The digital age exploded right in front of the TCA stage.
For decades, members of the Television Critics Assn. gathered in Los Angeles hotel ballrooms, engaging in transcribed Q&A sessions that were, for the most part, banked until they returned home.
That all changed about five years ago when a handful of reporters started blogging. Suddenly anyone with access to a computer could read about celebrities chatting up their shows during a panel — and about the mingling that goes on at the nighttime parties.
Most of the bloggers were newspaper reporters plumping out their print coverage, but slowly, more online-only outlets filled the TCA ranks. The best quotes and juiciest tidbits blasted into the blogosphere seconds after leaving the lips of the people onstage.
The way TV writers cover the press tour has changed dramatically. Journalists no longer squirrel away all those nuggets to use in the six months between the summer and winter press tours. Networks that might’ve once feared the information spigot would open and then shut down — just when they needed it the most to hype the premieres of their new programs — have come to realize the game has changed.
It was jarring to go up to the podium and see reporters typing away at laptops where once they were scribbling in notepads, says Chris Ender, senior VP of communications at CBS. That image speaks to the immediacy of reporting that TCA began to see. Suddenly, it became more a series of press conferences than of panel discussions devoted to program content.
Ellen Gray of the Philadelphia Daily News believes blogs, Twitter and print stories are all just different tools used by journalists faced with shrinking print news holes.
“When blogging came along, it was a place to put all of that stuff we could no longer fit in print,” says Gray, who began blogging in 2004. “But (like most members), I still also use what I get from the press tour for larger pieces running later.”
At first, networks weren’t thrilled, nervously eyeing the screens as reporters flipped between information sites and blog programs. But as reporters began feeding the insatiable blog beast, networks realized they reaped more coverage.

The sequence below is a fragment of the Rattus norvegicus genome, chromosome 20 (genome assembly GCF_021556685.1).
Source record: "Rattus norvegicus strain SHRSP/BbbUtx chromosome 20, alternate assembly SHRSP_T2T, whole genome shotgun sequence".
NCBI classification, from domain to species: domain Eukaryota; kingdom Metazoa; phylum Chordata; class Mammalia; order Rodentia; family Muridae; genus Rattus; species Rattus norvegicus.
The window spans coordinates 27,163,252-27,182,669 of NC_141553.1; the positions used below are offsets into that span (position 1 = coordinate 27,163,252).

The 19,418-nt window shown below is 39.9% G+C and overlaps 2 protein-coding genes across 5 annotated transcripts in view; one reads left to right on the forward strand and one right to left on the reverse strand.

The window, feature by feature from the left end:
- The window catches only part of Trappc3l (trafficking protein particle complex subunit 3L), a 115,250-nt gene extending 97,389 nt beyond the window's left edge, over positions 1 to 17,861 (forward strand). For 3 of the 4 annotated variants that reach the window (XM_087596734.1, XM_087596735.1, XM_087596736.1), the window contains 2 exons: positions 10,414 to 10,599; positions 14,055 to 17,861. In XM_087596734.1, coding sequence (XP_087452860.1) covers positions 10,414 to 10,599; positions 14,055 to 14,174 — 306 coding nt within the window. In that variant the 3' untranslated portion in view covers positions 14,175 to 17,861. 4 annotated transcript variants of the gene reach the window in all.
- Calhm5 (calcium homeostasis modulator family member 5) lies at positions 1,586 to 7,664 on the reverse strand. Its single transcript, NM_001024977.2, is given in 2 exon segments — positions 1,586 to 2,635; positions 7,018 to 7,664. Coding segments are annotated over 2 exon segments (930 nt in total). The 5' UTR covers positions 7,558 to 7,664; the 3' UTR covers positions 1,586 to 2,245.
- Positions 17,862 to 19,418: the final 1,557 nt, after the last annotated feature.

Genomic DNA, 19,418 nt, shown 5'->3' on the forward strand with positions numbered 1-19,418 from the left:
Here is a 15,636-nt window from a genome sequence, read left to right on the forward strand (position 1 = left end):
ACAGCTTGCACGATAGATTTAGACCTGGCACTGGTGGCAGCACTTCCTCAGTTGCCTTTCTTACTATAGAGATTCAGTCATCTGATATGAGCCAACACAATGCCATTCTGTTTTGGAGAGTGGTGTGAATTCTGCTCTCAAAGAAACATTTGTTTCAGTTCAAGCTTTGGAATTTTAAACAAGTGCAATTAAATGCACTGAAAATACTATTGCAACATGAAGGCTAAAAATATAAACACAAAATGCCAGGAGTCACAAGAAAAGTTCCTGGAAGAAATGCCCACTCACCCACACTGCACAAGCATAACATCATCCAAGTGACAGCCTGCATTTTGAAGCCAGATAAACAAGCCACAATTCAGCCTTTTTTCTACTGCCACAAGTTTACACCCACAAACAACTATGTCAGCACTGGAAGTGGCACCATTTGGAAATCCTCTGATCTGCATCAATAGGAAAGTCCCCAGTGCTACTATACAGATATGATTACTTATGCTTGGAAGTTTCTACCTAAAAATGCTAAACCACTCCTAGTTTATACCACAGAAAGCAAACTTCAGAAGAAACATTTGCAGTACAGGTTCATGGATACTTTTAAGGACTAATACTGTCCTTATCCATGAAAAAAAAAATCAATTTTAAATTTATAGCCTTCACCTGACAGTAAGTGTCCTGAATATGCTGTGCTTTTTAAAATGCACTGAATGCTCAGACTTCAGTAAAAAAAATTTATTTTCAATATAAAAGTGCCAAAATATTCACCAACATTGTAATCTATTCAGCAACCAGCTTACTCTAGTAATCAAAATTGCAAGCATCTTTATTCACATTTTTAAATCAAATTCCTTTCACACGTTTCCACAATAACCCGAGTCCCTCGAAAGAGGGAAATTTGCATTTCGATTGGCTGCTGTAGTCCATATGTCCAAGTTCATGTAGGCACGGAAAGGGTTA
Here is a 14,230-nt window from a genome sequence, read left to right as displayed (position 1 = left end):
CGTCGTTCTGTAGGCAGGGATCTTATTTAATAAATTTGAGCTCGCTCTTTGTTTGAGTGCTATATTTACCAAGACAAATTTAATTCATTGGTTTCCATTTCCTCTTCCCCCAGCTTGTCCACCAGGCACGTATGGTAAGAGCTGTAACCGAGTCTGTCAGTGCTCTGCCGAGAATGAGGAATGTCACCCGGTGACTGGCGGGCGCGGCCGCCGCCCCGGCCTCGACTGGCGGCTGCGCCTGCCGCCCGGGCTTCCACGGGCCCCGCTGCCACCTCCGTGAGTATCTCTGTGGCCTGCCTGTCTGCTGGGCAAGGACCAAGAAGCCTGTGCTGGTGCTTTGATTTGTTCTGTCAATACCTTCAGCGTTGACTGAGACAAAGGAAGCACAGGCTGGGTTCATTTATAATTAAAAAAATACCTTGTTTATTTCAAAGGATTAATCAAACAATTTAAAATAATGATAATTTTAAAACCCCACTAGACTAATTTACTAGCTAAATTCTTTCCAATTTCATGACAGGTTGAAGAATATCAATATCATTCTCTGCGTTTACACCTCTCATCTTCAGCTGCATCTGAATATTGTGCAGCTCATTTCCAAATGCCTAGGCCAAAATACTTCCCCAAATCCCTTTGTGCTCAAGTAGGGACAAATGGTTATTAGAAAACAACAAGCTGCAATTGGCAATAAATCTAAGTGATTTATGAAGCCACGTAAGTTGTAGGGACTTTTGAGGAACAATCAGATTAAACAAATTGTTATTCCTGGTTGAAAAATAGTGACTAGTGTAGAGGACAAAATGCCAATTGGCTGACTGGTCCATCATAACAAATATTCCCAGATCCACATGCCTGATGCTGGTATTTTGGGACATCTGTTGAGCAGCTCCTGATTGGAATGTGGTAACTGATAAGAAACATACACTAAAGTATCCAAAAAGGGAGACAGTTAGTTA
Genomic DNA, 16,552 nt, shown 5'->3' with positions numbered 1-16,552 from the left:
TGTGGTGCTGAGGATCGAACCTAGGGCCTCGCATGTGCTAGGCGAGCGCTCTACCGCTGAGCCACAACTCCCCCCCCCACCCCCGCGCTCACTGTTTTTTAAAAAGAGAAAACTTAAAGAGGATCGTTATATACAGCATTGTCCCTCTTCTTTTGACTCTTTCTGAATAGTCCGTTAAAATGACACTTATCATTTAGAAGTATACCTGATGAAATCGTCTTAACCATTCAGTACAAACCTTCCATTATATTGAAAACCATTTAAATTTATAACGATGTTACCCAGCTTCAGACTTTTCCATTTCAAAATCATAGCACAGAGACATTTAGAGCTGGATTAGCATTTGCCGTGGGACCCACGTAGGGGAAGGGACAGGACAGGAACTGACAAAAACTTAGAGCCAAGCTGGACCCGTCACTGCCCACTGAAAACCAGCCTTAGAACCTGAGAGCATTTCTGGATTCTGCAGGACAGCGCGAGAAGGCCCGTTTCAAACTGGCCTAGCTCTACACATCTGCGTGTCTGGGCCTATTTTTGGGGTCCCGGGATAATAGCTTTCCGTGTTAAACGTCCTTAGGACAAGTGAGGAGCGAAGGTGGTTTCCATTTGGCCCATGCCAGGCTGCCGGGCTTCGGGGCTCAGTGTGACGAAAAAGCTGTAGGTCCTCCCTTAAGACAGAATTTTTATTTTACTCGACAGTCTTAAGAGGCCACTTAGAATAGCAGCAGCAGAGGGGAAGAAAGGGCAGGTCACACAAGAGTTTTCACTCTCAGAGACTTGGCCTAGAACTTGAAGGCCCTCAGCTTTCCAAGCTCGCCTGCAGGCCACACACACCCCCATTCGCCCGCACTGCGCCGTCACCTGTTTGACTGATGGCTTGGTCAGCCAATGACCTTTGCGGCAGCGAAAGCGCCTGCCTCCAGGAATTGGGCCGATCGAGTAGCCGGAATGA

The news of the moment will carry your day in the first 24-48 hours of TCA, Ender says, but personality profiles and feature stories are often still held until closer to air times.
With the later start time for TCA — the summer tour was moved two weeks later than last year — the online chatter now comes at the perfect time to ramp up interest in the fall shows. July is good, but August is better, says Ender, who believes the delayed start is ultimately ideal for fall launches, with some network skeins starting as soon as mid-September. Because there are so many programming choices for auds now, buzz is needed more than ever.
“You still want those feature stories to launch the show, but we are learning that the blog item and the Twitter item can be helpful, too,” says Ender.
And the information is going out to a larger audience.
TCA president Dave Walker, critic for the New Orleans Times-Picayune, notes that before there blogging and online writing, the stories produced by newspaper journalists were read just by their subscribers and reached a wider audience only if the story happened to be picked up on a wire service.
Because of the multiple platforms, the appetite for the content being produced in Pasadena’s Langham, Huntington Hotel ballroom has expanded greatly, Walker notes. With the constant expansion of entertainment websites, there’s no question more people will be reading what’s being written by journos than ever before.
Still, both network execs and traditional reporters are concerned that online journalists tend to be more observers than active participants in the sessions.
If your head is buried in a laptop, you may be communicating with your readers but not adding to the back and forth of the session, Gray says.
“We need to engage the people on the stage, to ask the important questions, or we’ll lose a unique opportunity to give readers more than just a press release.”
And for the networks, even getting asked the tough questions is worth it.
“For a couple of days every summer, our company, network and shows are in the spotlight,” Ender says. “With the ravenous consumption of information in today’s digital media news cycle, if we aren’t (at the press tour), someone else will soak up all that attention.”